Psychologists have coined the term cyberloafing to describe folks using work hours for personal time online. Has your office done anything to stop employees from cyberloafing? Do you think their moves are successful?
No matter how much we know that we should be concentrating on work during the workday, it is way too easy to get distracted when we are on the computer. More and more people spend their workday doing personal stuff online, so much so that psychologists have now given the practice a name – cyberloafing.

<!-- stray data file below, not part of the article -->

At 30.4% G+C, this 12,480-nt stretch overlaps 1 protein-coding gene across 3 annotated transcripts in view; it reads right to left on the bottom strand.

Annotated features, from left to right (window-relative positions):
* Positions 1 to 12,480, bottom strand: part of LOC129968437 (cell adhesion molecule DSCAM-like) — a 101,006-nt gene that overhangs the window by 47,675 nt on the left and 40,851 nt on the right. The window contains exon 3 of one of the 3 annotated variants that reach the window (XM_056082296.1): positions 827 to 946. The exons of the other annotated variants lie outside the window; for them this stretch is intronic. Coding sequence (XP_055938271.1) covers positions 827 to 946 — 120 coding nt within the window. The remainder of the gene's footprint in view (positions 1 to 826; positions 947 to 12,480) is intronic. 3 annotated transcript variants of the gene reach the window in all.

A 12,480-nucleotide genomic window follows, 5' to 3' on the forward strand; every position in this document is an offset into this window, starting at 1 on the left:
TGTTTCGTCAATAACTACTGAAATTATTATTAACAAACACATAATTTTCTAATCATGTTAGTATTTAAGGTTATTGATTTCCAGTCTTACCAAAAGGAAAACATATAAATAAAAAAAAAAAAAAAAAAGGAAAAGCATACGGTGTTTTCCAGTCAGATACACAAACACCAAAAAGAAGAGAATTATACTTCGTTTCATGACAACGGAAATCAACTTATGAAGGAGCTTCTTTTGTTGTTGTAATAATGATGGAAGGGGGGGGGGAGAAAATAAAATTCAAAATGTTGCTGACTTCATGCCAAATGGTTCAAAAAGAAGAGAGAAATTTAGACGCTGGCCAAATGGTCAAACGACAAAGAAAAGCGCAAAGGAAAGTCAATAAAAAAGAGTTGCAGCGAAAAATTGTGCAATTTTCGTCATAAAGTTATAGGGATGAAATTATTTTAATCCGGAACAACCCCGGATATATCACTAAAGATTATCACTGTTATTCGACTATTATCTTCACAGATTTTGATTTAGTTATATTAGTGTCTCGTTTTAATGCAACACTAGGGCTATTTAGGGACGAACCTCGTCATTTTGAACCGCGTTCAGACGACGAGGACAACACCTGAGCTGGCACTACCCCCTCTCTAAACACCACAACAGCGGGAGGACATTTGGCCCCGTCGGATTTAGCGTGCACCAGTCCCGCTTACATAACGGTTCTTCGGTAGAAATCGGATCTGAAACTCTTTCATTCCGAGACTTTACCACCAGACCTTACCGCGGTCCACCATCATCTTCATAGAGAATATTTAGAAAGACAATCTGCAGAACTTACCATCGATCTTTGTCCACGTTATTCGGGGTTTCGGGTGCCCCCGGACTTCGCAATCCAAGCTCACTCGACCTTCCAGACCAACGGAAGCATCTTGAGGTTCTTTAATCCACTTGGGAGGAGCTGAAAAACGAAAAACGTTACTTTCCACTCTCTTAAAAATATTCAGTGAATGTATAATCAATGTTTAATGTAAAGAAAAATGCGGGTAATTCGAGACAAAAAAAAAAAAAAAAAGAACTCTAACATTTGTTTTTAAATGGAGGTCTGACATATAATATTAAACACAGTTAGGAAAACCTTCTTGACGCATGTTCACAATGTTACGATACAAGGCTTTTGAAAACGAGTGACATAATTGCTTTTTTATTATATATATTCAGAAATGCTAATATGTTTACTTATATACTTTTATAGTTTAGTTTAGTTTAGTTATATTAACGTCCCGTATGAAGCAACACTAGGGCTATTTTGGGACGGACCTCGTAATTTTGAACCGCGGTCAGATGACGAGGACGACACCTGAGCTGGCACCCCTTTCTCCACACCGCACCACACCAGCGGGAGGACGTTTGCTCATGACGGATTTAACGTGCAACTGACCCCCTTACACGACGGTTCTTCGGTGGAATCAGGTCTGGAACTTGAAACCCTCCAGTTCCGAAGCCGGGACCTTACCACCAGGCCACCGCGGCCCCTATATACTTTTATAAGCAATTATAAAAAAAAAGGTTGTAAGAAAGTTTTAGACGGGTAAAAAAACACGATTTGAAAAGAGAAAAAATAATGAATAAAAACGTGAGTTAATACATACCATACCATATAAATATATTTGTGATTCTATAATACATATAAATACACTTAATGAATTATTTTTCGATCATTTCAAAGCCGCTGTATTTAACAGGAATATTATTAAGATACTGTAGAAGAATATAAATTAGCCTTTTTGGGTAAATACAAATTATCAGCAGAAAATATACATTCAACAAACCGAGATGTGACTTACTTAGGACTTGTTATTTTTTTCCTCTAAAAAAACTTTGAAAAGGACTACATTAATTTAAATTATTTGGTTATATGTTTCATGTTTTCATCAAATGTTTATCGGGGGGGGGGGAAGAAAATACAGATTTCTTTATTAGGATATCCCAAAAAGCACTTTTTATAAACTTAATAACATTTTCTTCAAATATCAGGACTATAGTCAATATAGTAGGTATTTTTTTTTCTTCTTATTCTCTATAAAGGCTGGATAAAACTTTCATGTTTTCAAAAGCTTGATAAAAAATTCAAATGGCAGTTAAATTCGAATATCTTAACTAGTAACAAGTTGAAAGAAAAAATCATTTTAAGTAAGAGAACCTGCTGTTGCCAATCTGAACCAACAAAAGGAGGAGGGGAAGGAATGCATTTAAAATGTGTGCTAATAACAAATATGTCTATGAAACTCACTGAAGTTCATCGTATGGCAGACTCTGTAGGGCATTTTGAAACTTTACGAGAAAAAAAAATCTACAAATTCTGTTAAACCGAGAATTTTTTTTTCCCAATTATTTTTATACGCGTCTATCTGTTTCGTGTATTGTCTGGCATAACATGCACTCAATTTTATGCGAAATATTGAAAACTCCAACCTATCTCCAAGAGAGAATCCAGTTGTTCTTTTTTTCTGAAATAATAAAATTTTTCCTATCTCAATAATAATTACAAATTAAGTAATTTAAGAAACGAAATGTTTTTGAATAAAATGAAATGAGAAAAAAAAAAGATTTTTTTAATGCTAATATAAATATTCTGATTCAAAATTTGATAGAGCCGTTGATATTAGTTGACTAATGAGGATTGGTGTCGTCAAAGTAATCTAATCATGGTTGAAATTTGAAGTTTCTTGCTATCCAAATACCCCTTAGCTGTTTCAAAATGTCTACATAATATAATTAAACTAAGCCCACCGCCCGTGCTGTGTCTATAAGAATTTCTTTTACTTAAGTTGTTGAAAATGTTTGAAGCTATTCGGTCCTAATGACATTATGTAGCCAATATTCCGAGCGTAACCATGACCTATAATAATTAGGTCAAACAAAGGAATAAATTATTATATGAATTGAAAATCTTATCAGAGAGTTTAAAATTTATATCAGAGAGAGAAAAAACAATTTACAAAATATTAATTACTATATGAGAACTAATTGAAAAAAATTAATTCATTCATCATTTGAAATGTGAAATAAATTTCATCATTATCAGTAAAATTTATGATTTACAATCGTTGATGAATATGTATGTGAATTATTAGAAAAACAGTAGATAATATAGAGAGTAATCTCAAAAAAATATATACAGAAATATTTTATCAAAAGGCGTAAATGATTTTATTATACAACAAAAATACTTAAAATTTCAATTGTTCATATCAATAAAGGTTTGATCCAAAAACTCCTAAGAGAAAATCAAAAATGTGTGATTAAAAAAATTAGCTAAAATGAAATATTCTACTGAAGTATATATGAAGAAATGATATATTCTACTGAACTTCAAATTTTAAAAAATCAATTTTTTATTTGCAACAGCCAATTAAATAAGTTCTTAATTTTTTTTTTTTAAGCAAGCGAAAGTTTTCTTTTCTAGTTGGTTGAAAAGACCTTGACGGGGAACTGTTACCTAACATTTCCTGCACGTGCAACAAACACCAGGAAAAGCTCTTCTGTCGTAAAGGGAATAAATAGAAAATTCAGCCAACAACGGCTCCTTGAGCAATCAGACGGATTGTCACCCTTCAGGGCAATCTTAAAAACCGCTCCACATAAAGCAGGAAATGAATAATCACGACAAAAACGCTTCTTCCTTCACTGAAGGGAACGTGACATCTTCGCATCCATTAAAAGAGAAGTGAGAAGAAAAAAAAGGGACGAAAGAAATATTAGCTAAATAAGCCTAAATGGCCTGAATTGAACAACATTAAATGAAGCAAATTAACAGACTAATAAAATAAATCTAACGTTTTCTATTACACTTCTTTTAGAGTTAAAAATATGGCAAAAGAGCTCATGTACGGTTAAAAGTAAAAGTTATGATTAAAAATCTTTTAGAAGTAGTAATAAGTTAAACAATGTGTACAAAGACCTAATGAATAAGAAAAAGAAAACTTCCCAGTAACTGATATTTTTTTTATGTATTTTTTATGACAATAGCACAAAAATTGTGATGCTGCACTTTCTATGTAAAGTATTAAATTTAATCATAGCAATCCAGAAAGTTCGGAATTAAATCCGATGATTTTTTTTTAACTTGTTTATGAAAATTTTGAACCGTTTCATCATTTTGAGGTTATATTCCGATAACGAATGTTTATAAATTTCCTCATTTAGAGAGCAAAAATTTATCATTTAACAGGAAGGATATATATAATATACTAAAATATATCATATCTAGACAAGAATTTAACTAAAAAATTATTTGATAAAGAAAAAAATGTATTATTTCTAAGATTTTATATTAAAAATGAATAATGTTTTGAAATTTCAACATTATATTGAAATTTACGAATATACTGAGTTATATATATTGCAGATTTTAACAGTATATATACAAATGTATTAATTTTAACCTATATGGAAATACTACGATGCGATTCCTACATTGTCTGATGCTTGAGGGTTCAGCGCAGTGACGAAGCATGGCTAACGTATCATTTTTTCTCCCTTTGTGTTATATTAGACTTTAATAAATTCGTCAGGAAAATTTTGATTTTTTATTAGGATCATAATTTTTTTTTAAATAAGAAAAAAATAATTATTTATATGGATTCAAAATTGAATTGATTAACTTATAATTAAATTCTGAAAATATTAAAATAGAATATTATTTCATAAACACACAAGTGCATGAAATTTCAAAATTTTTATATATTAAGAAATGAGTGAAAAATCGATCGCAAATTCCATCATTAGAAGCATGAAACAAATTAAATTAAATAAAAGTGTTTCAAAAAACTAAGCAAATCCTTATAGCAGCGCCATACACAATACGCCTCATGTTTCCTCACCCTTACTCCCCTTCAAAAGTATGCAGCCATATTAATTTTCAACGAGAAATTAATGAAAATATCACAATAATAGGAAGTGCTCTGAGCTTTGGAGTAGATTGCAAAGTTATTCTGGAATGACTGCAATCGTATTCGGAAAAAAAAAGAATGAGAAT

Cyberloafing, described as using time at work for personal interest such as online shopping, following the news, checking social media and cyber surfing, is one of the biggest things affecting employee productivity, according to a new report in the “The Journal of Psychosocial Research."
The study, out of the University of Texas at San Antonio, finds that about 14% of a worker's day is spent cyberloafing, with those who do it then taking about 23 minutes to get back to their work responsibilities. Overall looking at news coverage is one of the biggest things people do while cyberloafing, with online shopping also one of the major causes of decreased employee productivity.